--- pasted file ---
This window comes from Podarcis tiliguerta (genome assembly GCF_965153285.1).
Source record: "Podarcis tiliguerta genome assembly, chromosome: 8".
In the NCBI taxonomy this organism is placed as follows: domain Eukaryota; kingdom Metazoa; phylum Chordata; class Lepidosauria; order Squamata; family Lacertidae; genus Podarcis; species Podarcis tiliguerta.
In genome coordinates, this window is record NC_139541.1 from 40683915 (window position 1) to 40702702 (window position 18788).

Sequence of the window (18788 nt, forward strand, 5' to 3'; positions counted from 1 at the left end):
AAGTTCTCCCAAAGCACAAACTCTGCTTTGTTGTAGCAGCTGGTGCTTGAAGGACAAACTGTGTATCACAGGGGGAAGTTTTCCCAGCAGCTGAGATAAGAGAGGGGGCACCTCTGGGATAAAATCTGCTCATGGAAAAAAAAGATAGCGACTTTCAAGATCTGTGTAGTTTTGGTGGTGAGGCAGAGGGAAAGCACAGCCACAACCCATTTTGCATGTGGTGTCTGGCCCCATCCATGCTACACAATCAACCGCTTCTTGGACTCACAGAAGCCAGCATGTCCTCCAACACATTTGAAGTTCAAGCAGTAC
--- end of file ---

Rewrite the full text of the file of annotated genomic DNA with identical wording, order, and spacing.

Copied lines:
This window comes from Podarcis tiliguerta (genome assembly GCF_965153285.1).
Source record: "Podarcis tiliguerta genome assembly, chromosome: 8".
In the NCBI taxonomy this organism is placed as follows: domain Eukaryota; kingdom Metazoa; phylum Chordata; class Lepidosauria; order Squamata; family Lacertidae; genus Podarcis; species Podarcis tiliguerta.
In genome coordinates, this window is record NC_139541.1 from 40683915 (window position 1) to 40702702 (window position 18788).

Sequence of the window (18788 nt, forward strand, 5' to 3'; positions counted from 1 at the left end):
AAGTTCTCCCAAAGCACAAACTCTGCTTTGTTGTAGCAGCTGGTGCTTGAAGGACAAACTGTGTATCACAGGGGGAAGTTTTCCCAGCAGCTGAGATAAGAGAGGGGGCACCTCTGGGATAAAATCTGCTCATGGAAAAAAAAGATAGCGACTTTCAAGATCTGTGTAGTTTTGGTGGTGAGGCAGAGGGAAAGCACAGCCACAACCCATTTTGCATGTGGTGTCTGGCCCCATCCATGCTACACAATCAACCGCTTCTTGGACTCACAGAAGCCAGCATGTCCTCCAACACATTTGAAGTTCAAGCAGTAC